The latter basically calls the former for each of the component states. We pass in a bitset (you can think of it as a boolean array), where a set bit indicates that the state corresponding to its index falls in the epsilon closure, and the function is supposed to fill in that bitset. For a given state, we check which states are reachable from it using epsilon moves, set their corresponding bit and recursively call the function for those states.

One fundamental aspect of the lexer vs parser issue is that lexers are based on finite automata (FSA), or more precisely finite transducers (FST). Most parsing formalisms (not just Context-Free) are closed under intersection with FSA or application of FST. Hence using the simpler regular expression based formnalism for lexer does not increase the complexity of syntactic structures of the more complex parser formalisms. This is an absolutely major modularity issue when defining structure and semantics of languages, happily ignored by the high voted answers. – Dec 27 '14 at 11:39. What parsers and lexers have in common: • They read symbols of some alphabet from their input. Hint: The alphabet doesn't necessarily have to be of letters.

But it has to be of symbols which are atomic for the language understood by parser/lexer. • Symbols for the lexer: ASCII characters. • Symbols for the parser: the particular tokens, which are terminal symbols of their grammar. • They analyse these symbols and try to match them with the grammar of the language they understood. And here's where the real difference usually lies. See below for more.

• Grammar understood by lexers: regular grammar (Chomsky's level 3). • Grammar understood by parsers: context-free grammar (Chomsky's level 2). • They attach semantics (meaning) to the language pieces they find.

• Lexers attach meaning by classifying lexemes (strings of symbols from the input) as the particular tokens. All these lexemes: *, ==. They both take a series of symbols from the alphabet they recognize.

For lexer, this alphabet consists just of plain characters. For parser, the alphabet consists of terminal symbols, whatever they are defined.

They could be characters, too, if you don't use lexer and use one-character identifiers and one-digit numbers etc (quite useful at first stages of developement). But they're usually tokens (lexical classes) because tokens are a good abstraction: you can change the actual lexemes (strings) they stand for, and parser doesn't see the change. – Aug 2 '12 at 1:02 4. For example, you can use a terminal symbol STMT_END in your syntax (for the parser) to denote the end of instructions.

Now you can have a token with the same name associated with it, generated by the lexer. But you can change the actual lexeme it stands for. You can define STMT_END as; to have C/C++-like source code. Or you can define it as end to have it somehow similar to Pascal-style. Or you can define it as just ' n' to end the instruction with the end of line, like in Python. But the syntax of instruction (and the parser) stays unchanged:-) Only lexer needs to be changed. – Aug 2 '12 at 1:08 12.

Yes, they are very different in theory, and in implementation. Lexers are used to recognize 'words' that make up language elements, because the structure of such words is generally simple. Regular expressions are extremely good at handling this simpler structure, and there are very high-performance regular-expression matching engines used to implement lexers.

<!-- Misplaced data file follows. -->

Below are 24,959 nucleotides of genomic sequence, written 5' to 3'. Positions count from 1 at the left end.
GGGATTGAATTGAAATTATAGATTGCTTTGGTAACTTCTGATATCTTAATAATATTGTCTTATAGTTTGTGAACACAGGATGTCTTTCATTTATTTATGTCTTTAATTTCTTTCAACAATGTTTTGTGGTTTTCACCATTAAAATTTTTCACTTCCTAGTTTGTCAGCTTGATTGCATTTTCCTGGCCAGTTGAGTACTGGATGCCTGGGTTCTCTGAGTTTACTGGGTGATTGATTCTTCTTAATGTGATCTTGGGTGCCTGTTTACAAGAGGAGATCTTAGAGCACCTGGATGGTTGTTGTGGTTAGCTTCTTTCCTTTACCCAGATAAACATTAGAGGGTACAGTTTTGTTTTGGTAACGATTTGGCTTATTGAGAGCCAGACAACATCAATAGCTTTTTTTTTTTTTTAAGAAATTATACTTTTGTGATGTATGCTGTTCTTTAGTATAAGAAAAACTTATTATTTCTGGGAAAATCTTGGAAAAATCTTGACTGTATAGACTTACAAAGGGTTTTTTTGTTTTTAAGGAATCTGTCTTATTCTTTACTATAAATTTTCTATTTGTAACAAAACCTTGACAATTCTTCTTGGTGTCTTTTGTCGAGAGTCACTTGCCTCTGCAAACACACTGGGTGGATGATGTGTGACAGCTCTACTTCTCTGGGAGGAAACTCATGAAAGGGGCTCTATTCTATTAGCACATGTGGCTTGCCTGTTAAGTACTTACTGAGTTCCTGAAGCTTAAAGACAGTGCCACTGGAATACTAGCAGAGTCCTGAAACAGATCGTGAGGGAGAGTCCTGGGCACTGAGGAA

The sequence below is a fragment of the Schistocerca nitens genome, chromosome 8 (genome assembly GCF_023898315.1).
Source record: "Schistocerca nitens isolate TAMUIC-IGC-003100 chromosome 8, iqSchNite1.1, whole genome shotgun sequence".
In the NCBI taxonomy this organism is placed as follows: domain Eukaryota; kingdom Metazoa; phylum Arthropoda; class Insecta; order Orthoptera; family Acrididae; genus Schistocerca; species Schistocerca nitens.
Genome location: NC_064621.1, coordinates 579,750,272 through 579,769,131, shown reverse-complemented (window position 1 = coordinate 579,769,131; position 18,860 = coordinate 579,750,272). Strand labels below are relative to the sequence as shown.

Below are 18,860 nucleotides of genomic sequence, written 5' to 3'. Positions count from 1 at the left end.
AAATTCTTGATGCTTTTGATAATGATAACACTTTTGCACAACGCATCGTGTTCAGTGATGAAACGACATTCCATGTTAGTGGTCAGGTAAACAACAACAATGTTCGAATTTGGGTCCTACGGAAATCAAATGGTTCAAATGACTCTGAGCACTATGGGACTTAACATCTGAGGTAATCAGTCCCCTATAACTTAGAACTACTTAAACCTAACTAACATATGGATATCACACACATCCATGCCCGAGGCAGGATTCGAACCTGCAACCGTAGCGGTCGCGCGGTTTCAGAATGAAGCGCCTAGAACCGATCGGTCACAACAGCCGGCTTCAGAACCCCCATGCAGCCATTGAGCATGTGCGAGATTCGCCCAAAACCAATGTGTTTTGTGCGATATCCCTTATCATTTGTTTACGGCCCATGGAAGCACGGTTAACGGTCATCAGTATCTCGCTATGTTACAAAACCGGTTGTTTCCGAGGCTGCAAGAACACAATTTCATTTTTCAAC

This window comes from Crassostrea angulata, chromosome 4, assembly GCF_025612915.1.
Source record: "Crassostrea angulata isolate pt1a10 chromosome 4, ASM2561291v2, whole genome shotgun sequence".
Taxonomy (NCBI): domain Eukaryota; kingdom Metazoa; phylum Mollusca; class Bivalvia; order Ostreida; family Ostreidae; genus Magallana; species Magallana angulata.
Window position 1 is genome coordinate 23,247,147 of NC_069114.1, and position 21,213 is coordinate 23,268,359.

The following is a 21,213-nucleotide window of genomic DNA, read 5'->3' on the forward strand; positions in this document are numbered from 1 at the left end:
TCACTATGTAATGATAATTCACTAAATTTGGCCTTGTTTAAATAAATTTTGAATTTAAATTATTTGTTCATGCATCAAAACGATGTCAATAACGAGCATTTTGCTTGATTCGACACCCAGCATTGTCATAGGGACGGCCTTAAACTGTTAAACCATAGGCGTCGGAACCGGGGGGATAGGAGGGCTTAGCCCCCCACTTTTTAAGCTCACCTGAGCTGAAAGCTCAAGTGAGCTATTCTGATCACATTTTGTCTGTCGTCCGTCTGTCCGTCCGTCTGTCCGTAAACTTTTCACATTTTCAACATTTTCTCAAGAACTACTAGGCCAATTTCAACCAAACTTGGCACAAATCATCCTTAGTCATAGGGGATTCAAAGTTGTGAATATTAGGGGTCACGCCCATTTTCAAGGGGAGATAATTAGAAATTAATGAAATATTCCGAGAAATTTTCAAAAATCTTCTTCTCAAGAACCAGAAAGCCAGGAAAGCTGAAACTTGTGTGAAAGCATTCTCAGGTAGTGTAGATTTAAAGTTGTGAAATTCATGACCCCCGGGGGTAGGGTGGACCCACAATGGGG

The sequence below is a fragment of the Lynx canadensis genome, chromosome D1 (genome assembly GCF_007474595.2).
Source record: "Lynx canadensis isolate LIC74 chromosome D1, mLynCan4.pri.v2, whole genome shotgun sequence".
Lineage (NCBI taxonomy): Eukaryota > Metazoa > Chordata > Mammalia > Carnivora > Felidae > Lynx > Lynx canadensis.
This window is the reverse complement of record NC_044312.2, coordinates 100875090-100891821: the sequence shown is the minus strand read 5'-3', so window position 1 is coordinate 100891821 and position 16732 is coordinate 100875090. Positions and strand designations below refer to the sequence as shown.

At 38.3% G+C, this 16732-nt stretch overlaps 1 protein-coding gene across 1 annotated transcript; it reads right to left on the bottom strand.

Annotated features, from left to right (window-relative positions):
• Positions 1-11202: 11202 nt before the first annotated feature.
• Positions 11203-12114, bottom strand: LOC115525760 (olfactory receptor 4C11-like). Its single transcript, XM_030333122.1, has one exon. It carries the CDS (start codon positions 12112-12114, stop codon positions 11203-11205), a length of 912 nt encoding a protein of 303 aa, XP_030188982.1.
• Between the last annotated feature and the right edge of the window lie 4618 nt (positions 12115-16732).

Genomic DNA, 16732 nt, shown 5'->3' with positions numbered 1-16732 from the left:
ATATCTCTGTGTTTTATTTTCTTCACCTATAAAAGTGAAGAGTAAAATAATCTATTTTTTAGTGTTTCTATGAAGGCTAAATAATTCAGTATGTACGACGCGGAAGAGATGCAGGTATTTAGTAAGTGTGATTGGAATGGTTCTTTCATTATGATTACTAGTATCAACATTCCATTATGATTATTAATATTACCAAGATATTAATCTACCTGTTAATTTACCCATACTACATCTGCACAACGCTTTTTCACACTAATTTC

Parsers are used to recognize 'structure' of a language phrases. Such structure is generally far beyond what 'regular expressions' can recognize, so one needs 'context sensitive' parsers to extract such structure. Context-sensitive parsers are hard to build, so the engineering compromise is to use 'context-free' grammars and add hacks to the parsers ('symbol tables', etc.) to handle the context-sensitive part. Neither lexing nor parsing technology is likely to go away soon. They may be unified by deciding to use 'parsing' technology to recognize 'words', as is currently explored by so-called scannerless GLR parsers.

That has a runtime cost, as you are applying more general machinery to what is often a problem that doesn't need it, and usually you pay for that in overhead. Where you have lots of free cycles, that overhead may not matter. If you process a lot of text, then the overhead does matter and classical regular expression parsers will continue to be used. The theory is different, because it has been proposed by many different people and use different terminology and algorithms.

But if you look them closely, you can spot the similarities. For example, the problem of left recursion is very similar to the problem of non-determinism in NFAs, and removing left recursion is similar to removing non-determinism and converting NFA into DFA. Tokens are sentences for the tokenizer (output), but alphabetical symbols for the parser (input).

I don't deny the differences (Chomsky levels), but similarities help a lot in design. – Feb 19 '12 at 18:24 1.

My officemate was into category theory. He showed how the categorical theory notion of sheaves covered all kinds of pattern matching, and was able to derive LR parsing from an abstract categorical specification. So in fact, if you go abstract enough, you can find such commonalities. The point of category theory is you can often abstract 'all the way up'; I'm sure you could build a category theory parser that erased the differences.

But any practical uses of it have to instantiate down to the specific problem domain, and then the differences show up as real. – Oct 30 '13 at 0:55. When is lexing enough, when do you need EBNF? EBNF really doesn't add much to the power of grammars.